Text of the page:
This is an old blog that I started in 2006. I keep it because it has a lot of historical data and people still come here. As of September 2016, no new updates will be made here. All new blog posts and writing/publishing related news will be posted over on my new site at www.jenniferhudsontaylor.net.

Monday, April 07, 2008

Judging & Critiquing Improves Editing Skills

By Jennifer Hudson Taylor 

Most writers enter their manuscripts in contests and submit to critique groups hoping to receive valuable feedback. They need someone who hasn’t already seen the manuscript to give them a fresh perspective.

Authors read their own manuscripts so many times that they lose that critical eye for detail. Something in our subconscious mind says, “I’ve read this a thousand times. There can’t possibly be anything wrong with it.” Yet, we get that same manuscript back and things are marked that we missed. And all we can do is stare at it and ask ourselves, “How on earth did I miss this?”

Those of us who rely on critique partners may feel a slight panic when we get one of those requests or short deadlines that won’t give us time to send it to a critique partner. Relying on others is necessary, but not to the point that it diminishes your self-confidence in your own work.

So how can you improve your editing skills and your critical eye for detail? My answer is don’t just enter contests as a contestant for feedback, but volunteer to judge. Don’t just join a critique group to be critiqued, but join to critique others. Every manuscript you critique or judge improves your editing skills with practice.

You may be thinking, “But I don’t have a lot of free time. Any work I do should be spent on my own manuscripts. Can’t that count for practice?” The answer to this is the same as why you need a fresh pair of eyes to catch mistakes in your manuscript that you can’t catch. You will see mistakes in other writing that you may not see in your own. But once you get in the habit of identifying writing mistakes in other manuscripts, the habit will transfer to your own writing when you go back to edit it.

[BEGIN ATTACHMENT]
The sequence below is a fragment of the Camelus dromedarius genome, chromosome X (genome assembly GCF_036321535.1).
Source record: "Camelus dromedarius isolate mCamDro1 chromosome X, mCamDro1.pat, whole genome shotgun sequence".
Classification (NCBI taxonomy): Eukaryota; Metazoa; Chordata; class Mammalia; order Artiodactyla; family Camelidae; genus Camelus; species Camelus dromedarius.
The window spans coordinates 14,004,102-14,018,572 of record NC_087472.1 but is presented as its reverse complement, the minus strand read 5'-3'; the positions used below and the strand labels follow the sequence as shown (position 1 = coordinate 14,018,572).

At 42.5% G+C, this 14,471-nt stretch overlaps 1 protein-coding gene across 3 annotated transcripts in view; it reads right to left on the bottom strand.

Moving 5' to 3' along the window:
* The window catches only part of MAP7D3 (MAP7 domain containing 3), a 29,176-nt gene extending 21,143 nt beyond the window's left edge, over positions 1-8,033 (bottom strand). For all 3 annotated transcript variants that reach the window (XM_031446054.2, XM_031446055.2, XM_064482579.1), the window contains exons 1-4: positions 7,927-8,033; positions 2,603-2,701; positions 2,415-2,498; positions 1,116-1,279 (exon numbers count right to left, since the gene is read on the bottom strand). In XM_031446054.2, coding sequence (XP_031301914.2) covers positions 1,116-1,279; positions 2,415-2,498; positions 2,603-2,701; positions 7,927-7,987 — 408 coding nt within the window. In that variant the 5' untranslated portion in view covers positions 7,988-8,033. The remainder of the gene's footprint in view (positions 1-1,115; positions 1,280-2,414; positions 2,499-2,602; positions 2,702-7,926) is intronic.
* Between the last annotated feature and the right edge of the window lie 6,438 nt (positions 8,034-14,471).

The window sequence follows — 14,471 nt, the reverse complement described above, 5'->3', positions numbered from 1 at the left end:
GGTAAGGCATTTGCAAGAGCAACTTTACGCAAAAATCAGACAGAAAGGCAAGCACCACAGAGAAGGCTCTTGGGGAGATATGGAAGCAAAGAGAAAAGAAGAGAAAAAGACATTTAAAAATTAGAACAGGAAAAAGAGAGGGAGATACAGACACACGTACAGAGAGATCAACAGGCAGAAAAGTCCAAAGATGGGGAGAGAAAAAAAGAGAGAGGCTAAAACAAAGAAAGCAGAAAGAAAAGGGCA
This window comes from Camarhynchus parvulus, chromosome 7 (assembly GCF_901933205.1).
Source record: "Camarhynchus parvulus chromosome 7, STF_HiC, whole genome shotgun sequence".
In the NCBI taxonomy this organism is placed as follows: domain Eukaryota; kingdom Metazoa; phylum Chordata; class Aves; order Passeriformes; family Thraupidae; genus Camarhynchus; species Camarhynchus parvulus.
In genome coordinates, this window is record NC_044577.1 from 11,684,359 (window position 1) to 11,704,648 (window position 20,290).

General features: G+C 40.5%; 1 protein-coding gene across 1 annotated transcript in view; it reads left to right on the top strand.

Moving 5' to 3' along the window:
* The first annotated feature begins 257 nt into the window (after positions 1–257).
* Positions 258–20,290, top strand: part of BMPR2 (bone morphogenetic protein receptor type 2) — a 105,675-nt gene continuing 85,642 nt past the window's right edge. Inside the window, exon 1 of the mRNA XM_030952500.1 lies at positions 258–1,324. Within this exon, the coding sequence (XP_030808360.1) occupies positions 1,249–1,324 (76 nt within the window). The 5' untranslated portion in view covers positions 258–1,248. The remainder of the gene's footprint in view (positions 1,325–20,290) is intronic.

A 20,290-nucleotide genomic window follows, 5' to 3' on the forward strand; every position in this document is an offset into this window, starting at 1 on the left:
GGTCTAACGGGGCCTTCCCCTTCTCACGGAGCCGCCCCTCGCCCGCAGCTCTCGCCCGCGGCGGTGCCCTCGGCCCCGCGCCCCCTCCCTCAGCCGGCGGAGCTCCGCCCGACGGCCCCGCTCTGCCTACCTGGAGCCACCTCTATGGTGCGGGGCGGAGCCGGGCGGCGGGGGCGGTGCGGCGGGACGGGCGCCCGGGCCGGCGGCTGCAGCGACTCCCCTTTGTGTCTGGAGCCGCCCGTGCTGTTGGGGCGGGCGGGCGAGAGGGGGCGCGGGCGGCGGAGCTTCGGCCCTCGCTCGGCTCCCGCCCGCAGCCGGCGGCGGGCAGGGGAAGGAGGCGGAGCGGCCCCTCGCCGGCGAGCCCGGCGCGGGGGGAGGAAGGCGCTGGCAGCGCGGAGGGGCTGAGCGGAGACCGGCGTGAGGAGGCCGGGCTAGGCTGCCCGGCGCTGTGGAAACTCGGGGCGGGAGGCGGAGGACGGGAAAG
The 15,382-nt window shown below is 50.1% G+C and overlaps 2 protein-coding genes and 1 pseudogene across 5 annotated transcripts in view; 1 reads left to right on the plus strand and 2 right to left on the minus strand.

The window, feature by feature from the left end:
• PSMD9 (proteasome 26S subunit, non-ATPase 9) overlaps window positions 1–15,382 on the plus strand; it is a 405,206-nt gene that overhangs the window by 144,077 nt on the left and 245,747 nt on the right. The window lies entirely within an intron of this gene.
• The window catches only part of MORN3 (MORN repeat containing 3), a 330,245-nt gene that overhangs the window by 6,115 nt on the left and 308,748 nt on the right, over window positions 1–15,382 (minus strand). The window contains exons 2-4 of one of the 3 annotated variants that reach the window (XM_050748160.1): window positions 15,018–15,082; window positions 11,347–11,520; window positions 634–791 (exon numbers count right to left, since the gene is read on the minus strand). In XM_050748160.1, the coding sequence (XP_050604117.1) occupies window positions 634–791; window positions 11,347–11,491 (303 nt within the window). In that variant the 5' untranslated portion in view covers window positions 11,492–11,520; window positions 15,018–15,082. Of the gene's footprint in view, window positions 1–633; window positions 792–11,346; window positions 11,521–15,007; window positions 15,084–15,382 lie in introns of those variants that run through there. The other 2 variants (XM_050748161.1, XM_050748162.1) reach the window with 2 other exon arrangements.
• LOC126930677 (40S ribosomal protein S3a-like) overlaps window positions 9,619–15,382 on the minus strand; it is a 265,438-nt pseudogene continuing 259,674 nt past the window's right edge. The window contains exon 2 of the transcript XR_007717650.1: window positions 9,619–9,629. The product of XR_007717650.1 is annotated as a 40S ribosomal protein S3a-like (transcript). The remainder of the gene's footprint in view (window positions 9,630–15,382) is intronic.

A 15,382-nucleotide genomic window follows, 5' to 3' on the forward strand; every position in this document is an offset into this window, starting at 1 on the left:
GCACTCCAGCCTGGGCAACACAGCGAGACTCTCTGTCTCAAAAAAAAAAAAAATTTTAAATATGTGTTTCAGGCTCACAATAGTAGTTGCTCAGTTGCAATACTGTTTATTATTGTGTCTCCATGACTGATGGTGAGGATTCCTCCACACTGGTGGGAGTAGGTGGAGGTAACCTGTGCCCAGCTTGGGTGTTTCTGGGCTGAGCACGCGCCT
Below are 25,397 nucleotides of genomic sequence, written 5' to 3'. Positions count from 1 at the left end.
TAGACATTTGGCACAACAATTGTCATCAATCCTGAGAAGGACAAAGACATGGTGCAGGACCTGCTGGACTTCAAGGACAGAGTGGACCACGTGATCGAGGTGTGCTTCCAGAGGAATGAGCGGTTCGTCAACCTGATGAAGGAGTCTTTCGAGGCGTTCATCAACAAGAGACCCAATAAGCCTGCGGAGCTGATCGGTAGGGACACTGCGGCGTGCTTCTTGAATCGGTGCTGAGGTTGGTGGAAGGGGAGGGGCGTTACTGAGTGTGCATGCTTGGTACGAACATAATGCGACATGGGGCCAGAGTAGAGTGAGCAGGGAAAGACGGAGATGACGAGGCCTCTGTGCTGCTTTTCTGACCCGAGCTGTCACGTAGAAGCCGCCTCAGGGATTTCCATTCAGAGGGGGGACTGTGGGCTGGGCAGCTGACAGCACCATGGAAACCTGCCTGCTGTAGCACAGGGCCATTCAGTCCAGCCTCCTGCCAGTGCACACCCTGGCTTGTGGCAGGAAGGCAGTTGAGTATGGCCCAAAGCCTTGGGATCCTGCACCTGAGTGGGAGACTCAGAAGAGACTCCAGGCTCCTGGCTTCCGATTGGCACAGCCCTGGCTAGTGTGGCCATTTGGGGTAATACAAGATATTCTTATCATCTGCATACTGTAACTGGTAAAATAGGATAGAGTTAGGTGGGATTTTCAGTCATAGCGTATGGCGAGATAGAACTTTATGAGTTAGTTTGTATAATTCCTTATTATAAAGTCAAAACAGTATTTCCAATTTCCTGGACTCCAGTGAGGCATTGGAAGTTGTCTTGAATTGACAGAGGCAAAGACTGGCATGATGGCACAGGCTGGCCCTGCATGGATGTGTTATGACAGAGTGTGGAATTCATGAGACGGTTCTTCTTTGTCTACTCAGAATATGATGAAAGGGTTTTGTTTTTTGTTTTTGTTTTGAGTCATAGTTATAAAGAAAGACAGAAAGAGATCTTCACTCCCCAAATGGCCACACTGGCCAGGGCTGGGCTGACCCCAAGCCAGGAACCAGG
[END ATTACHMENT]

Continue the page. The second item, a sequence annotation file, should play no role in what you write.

I wrote for several years before I joined my first critique group. I knew most of the writing rules and I still missed instances in my writing where I broke these rules. But if reading someone’s manuscript, I could easily catch backstory in the first chapter, unnecessary taglines in dialogue, reaction before action, wordy sentences that needed to be tight, too many ‘was’ and ‘ing’ verbs, characters behaving out of character, etc.

After a year in this critique group, the critical eye for detail I’d developed when reading other manuscripts began to naturally flow over when editing my own manuscripts. If you haven’t joined a critique group, I urge you to consider it. On the other hand, if you were or are in a critique group and this wasn’t your experience, consider approaching it with a new attitude with this concept in mind. Also, it may be time to try a new critique group. Sometimes we outgrow where we are and change is necessary to keep growing.

One thing is certain. Judging and critiquing other manuscripts improves one’s editing skills and helps to develop a more critical eye for detail.


3 comments:

Maybe reading this will help me as I get to judge some books in a contest. I am a reader - not a writer - maybe someday but right now just enjoying all the new writers I found this year. God Bless.

You're right. Critiquing definitely helps me grow as a writer. I don't mind doing it either, but it's nicer if I'm critting for people who I've worked with for a while because then I am more inclined to be able to say ok I know where you're going with this, and it's not working. WHen I'm not familiar with the writer it's harder to know exactly what they're trying to say if it's not written well. And like you, I'm always amazed at the things I miss even when I've read something a bazillion times! It's frustrating, but that's what editors are for, right?? Yep. One day...

Jenn,
I love judging contests for that reason. We grow so much as writers. One place is has been very beneficial is the synopsis.
Thanks for this post. It is really right on.